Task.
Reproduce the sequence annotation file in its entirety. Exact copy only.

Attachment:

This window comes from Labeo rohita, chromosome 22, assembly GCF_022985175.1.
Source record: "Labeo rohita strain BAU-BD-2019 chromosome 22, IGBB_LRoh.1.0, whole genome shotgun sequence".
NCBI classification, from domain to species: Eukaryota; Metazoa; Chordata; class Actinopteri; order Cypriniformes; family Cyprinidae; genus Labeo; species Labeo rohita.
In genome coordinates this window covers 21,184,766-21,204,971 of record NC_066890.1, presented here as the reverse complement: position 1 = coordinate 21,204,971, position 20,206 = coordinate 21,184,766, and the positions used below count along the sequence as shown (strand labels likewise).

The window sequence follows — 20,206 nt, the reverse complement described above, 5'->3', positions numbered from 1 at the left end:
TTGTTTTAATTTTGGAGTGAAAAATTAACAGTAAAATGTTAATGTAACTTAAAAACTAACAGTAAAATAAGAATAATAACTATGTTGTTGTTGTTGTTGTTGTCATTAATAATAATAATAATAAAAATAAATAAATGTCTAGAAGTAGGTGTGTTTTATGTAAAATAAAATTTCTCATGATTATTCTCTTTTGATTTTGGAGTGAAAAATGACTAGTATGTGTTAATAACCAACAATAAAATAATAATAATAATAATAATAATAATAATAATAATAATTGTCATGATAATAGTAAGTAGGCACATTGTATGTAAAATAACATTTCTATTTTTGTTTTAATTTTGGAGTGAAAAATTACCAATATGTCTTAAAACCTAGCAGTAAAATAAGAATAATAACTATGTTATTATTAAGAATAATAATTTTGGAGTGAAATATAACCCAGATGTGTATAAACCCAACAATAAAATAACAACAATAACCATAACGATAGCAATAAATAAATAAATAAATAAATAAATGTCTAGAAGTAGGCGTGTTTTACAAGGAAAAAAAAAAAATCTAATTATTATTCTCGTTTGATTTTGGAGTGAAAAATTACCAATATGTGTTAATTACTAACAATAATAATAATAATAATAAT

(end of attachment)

This window comes from Labeo rohita, chromosome 22, assembly GCF_022985175.1.
Source record: "Labeo rohita strain BAU-BD-2019 chromosome 22, IGBB_LRoh.1.0, whole genome shotgun sequence".
NCBI classification, from domain to species: Eukaryota; Metazoa; Chordata; class Actinopteri; order Cypriniformes; family Cyprinidae; genus Labeo; species Labeo rohita.
In genome coordinates this window covers 21,184,766-21,204,971 of record NC_066890.1, presented here as the reverse complement: position 1 = coordinate 21,204,971, position 20,206 = coordinate 21,184,766, and the positions used below count along the sequence as shown (strand labels likewise).

The window sequence follows — 20,206 nt, the reverse complement described above, 5'->3', positions numbered from 1 at the left end:
TTGTTTTAATTTTGGAGTGAAAAATTAACAGTAAAATGTTAATGTAACTTAAAAACTAACAGTAAAATAAGAATAATAACTATGTTGTTGTTGTTGTTGTTGTCATTAATAATAATAATAATAAAAATAAATAAATGTCTAGAAGTAGGTGTGTTTTATGTAAAATAAAATTTCTCATGATTATTCTCTTTTGATTTTGGAGTGAAAAATGACTAGTATGTGTTAATAACCAACAATAAAATAATAATAATAATAATAATAATAATAATAATAATAATTGTCATGATAATAGTAAGTAGGCACATTGTATGTAAAATAACATTTCTATTTTTGTTTTAATTTTGGAGTGAAAAATTACCAATATGTCTTAAAACCTAGCAGTAAAATAAGAATAATAACTATGTTATTATTAAGAATAATAATTTTGGAGTGAAATATAACCCAGATGTGTATAAACCCAACAATAAAATAACAACAATAACCATAACGATAGCAATAAATAAATAAATAAATAAATAAATGTCTAGAAGTAGGCGTGTTTTACAAGGAAAAAAAAAAAATCTAATTATTATTCTCGTTTGATTTTGGAGTGAAAAATTACCAATATGTGTTAATTACTAACAATAATAATAATAATAATAAT